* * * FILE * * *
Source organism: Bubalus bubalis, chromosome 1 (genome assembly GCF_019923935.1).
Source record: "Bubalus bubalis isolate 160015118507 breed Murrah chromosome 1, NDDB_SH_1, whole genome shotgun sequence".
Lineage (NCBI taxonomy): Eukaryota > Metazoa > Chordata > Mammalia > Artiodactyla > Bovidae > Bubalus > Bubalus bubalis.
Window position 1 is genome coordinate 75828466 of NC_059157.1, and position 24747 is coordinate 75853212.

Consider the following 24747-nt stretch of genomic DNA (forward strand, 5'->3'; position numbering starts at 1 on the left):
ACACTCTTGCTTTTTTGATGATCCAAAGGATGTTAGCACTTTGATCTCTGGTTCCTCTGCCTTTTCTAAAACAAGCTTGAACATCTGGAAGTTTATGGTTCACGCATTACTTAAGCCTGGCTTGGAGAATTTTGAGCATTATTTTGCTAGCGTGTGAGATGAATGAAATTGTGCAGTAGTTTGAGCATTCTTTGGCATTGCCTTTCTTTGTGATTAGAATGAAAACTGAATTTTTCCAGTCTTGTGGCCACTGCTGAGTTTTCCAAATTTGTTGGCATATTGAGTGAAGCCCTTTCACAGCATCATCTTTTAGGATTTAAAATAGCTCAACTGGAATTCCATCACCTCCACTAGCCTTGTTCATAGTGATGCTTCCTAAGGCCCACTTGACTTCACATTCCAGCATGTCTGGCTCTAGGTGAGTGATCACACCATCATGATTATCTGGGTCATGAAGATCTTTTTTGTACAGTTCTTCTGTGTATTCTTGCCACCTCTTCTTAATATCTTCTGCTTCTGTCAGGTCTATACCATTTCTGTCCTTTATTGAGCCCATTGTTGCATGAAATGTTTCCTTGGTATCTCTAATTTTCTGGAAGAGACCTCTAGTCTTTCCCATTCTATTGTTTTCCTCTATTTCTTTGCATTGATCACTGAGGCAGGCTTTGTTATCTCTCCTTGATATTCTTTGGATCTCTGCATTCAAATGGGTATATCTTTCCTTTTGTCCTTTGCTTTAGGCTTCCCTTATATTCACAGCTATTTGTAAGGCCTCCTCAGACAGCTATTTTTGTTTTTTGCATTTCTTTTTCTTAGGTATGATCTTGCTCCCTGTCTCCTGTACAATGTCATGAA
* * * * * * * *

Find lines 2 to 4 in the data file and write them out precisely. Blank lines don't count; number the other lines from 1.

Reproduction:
Source record: "Bubalus bubalis isolate 160015118507 breed Murrah chromosome 1, NDDB_SH_1, whole genome shotgun sequence".
Lineage (NCBI taxonomy): Eukaryota > Metazoa > Chordata > Mammalia > Artiodactyla > Bovidae > Bubalus > Bubalus bubalis.
Window position 1 is genome coordinate 75828466 of NC_059157.1, and position 24747 is coordinate 75853212.